Just to be clear, my essay was meant to support King's civil disobedience and oppose the use of the term "extremist" by all sides. :-)
_ _ _

Chip Berlet: Research for Progress - Building Human Rights
by Chip Berlet on Tue Jan 17, 2006 at 06:52:06 PM EST
Dr King's "Letter From Birmingham Jail," is certainly very poignant in his rebuke of middle-class America and their preference for the status quo VS action against injustice.  However!  I think he may have unintentionally exposed a paradigm that existed then, thousands of years before Dr King, and now. Dr. King emphasizes, however very kindly, his disappointment in the local clergy and their willingness to accept the status quo, especially regarding their criticism of his efforts to seek justice and equality for the black and oppressed.  

What I see in his writings is what I contend is the root of many injustices and atrocities for many thousands of years, and while I don't mean to offend the highly religious readers, I think it's worth consideration that perhaps religions of all sects have an inadvertent propensity to teach hatred. What are the roots of prejudice and hatred but ignorance of other beliefs and cultures and the reasons for their existence.  The very reason people fear and are therefore ignorant of other cultures is their lack of knowledge and understanding of those cultures (culture simply defined as languages, beliefs practices, norms, values and behaviors).  The basic teachings of many "religions" is that the acceptance of alternative beliefs, or even delving into the possibility that they exist at all, will result in dire consequences, including eternal damnation (otherwise proselytized as burning in hell, or failure to achieve eternal glorification.)  Simply stated? Teaching fear, resulting in ignorance!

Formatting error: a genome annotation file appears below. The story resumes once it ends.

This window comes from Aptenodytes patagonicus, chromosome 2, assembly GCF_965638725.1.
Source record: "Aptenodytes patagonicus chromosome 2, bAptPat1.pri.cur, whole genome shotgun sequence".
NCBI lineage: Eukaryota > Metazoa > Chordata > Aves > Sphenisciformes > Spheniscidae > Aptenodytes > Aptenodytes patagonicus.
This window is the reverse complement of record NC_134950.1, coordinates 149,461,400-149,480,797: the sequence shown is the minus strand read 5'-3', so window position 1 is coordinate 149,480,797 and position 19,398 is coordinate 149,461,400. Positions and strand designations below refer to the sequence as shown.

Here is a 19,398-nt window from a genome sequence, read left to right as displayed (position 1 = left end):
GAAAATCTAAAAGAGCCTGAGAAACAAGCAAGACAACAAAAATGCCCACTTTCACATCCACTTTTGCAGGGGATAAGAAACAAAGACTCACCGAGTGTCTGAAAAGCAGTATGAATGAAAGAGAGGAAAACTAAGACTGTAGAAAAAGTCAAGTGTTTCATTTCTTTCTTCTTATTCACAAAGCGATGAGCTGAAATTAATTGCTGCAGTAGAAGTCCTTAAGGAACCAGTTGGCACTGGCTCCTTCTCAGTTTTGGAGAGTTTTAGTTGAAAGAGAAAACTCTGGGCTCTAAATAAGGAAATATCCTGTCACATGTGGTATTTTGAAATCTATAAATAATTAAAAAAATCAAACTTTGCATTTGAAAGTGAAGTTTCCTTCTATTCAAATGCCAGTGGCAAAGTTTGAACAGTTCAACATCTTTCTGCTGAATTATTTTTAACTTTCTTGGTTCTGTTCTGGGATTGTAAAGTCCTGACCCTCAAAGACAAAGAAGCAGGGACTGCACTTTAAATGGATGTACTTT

Dr. King's letter touched on this while addressing his letter to the clergymen, who surely subscribed to the status quo of their congregational population, for that's what they taught them to begin with.  Does anyone think for a moment that any of those clergymen who received Dr. King's letter would, for even a fleeting moment, consider opposing their congregation's current views related to the unrest of the times?  I would contend No!  Therefore, in place of internal retrospect, searching for the moral fibers from which we should all consider ourselves built, the almost subliminal message was in fact "fear this man and what he stands for!  Fear those who are his followers, for they represent a threat to our current beliefs, our way of life, our current status!"  I would bet that the clergymen addressed in Dr. King's letter would sooner commit suicide than to acquiesce to his rebuke of their congregational status quo.

Unfortunately, our comfort levels with the status quo will always subvert moral judgment, regardless of those who are involved.  After all, there are very few who will abandon comfort and luxury for the benefit of those who not only don't share in such, but are even barred from seeking it due to their position in life.